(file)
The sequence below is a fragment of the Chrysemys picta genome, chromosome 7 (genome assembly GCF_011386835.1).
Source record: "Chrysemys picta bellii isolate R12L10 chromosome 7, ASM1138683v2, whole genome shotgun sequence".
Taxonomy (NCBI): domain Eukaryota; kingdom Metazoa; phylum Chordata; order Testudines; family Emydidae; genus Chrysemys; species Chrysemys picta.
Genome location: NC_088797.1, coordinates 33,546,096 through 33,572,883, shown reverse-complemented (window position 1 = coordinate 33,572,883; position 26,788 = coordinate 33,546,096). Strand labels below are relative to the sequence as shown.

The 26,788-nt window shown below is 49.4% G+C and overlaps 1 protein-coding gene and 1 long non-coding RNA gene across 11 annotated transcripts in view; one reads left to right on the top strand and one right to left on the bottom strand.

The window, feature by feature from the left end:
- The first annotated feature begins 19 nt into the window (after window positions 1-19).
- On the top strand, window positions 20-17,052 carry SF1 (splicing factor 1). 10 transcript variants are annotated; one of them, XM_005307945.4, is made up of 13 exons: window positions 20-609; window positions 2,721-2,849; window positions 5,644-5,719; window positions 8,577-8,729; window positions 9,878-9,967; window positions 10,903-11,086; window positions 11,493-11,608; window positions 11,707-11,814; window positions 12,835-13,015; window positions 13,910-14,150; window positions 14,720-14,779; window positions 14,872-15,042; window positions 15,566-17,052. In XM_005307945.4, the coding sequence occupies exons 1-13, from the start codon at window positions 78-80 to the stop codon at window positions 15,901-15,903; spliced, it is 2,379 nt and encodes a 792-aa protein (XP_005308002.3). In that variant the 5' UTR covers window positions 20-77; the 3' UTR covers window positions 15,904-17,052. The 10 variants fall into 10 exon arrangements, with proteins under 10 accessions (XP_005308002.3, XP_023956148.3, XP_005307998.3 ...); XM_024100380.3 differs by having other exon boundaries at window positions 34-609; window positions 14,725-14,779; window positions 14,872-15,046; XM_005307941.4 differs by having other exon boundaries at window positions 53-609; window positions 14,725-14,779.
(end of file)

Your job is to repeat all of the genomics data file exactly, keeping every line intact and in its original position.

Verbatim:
The sequence below is a fragment of the Chrysemys picta genome, chromosome 7 (genome assembly GCF_011386835.1).
Source record: "Chrysemys picta bellii isolate R12L10 chromosome 7, ASM1138683v2, whole genome shotgun sequence".
Taxonomy (NCBI): domain Eukaryota; kingdom Metazoa; phylum Chordata; order Testudines; family Emydidae; genus Chrysemys; species Chrysemys picta.
Genome location: NC_088797.1, coordinates 33,546,096 through 33,572,883, shown reverse-complemented (window position 1 = coordinate 33,572,883; position 26,788 = coordinate 33,546,096). Strand labels below are relative to the sequence as shown.

The 26,788-nt window shown below is 49.4% G+C and overlaps 1 protein-coding gene and 1 long non-coding RNA gene across 11 annotated transcripts in view; one reads left to right on the top strand and one right to left on the bottom strand.

The window, feature by feature from the left end:
- The first annotated feature begins 19 nt into the window (after window positions 1-19).
- On the top strand, window positions 20-17,052 carry SF1 (splicing factor 1). 10 transcript variants are annotated; one of them, XM_005307945.4, is made up of 13 exons: window positions 20-609; window positions 2,721-2,849; window positions 5,644-5,719; window positions 8,577-8,729; window positions 9,878-9,967; window positions 10,903-11,086; window positions 11,493-11,608; window positions 11,707-11,814; window positions 12,835-13,015; window positions 13,910-14,150; window positions 14,720-14,779; window positions 14,872-15,042; window positions 15,566-17,052. In XM_005307945.4, the coding sequence occupies exons 1-13, from the start codon at window positions 78-80 to the stop codon at window positions 15,901-15,903; spliced, it is 2,379 nt and encodes a 792-aa protein (XP_005308002.3). In that variant the 5' UTR covers window positions 20-77; the 3' UTR covers window positions 15,904-17,052. The 10 variants fall into 10 exon arrangements, with proteins under 10 accessions (XP_005308002.3, XP_023956148.3, XP_005307998.3 ...); XM_024100380.3 differs by having other exon boundaries at window positions 34-609; window positions 14,725-14,779; window positions 14,872-15,046; XM_005307941.4 differs by having other exon boundaries at window positions 53-609; window positions 14,725-14,779.